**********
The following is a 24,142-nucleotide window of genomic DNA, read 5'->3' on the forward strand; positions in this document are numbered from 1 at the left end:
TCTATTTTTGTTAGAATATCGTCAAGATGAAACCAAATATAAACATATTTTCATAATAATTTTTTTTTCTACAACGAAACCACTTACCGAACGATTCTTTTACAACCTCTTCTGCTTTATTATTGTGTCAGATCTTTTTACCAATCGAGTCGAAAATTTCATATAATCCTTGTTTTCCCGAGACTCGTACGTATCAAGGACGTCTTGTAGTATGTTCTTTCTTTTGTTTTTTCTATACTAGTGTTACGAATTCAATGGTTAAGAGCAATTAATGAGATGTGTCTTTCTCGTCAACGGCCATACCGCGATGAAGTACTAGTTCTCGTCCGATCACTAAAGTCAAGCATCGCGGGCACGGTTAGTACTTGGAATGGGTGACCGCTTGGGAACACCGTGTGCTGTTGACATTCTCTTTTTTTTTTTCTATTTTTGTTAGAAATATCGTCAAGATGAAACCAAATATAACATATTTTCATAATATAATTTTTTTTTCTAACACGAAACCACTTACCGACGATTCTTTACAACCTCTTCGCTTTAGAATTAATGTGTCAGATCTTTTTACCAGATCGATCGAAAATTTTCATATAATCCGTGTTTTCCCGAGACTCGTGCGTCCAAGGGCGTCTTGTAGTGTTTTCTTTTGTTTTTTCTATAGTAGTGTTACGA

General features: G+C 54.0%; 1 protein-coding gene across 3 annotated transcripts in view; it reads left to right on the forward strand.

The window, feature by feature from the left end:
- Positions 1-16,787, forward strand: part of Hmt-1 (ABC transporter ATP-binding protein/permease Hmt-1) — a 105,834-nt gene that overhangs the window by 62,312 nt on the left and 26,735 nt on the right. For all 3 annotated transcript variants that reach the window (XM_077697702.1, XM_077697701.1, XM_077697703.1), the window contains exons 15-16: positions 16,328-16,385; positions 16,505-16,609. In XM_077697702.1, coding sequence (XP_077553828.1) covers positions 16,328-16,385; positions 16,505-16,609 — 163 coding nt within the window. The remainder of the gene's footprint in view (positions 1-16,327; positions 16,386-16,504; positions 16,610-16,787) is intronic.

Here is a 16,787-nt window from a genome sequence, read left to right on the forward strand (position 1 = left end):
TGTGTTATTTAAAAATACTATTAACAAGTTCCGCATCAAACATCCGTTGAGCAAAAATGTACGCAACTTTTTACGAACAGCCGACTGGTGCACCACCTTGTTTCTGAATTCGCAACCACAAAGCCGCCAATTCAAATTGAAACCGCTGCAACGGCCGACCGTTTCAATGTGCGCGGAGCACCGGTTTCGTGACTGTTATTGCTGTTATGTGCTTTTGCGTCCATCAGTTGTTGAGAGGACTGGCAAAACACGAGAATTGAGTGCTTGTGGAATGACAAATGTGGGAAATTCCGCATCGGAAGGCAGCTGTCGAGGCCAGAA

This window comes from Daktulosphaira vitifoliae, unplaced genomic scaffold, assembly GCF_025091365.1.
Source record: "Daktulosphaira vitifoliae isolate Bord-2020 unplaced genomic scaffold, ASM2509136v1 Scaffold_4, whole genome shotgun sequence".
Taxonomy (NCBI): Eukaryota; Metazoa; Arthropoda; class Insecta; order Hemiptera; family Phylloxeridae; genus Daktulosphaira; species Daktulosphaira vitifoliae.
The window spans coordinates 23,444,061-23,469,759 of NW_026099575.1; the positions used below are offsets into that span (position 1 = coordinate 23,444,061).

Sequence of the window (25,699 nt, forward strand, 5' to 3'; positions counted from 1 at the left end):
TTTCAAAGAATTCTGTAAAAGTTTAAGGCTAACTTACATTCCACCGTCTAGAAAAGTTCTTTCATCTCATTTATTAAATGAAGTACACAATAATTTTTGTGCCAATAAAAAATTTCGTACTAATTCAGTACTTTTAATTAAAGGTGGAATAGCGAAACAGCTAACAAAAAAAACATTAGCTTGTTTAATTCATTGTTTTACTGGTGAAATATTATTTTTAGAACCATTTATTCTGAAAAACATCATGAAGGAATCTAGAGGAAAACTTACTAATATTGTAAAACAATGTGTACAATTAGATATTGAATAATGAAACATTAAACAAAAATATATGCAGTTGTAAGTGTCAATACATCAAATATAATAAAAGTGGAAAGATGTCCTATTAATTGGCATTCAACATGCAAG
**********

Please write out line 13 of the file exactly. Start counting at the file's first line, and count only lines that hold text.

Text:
TTTCAAAGAATTCTGTAAAAGTTTAAGGCTAACTTACATTCCACCGTCTAGAAAAGTTCTTTCATCTCATTTATTAAATGAAGTACACAATAATTTTTGTGCCAATAAAAAATTTCGTACTAATTCAGTACTTTTAATTAAAGGTGGAATAGCGAAACAGCTAACAAAAAAAACATTAGCTTGTTTAATTCATTGTTTTACTGGTGAAATATTATTTTTAGAACCATTTATTCTGAAAAACATCATGAAGGAATCTAGAGGAAAACTTACTAATATTGTAAAACAATGTGTACAATTAGATATTGAATAATGAAACATTAAACAAAAATATATGCAGTTGTAAGTGTCAATACATCAAATATAATAAAAGTGGAAAGATGTCCTATTAATTGGCATTCAACATGCAAG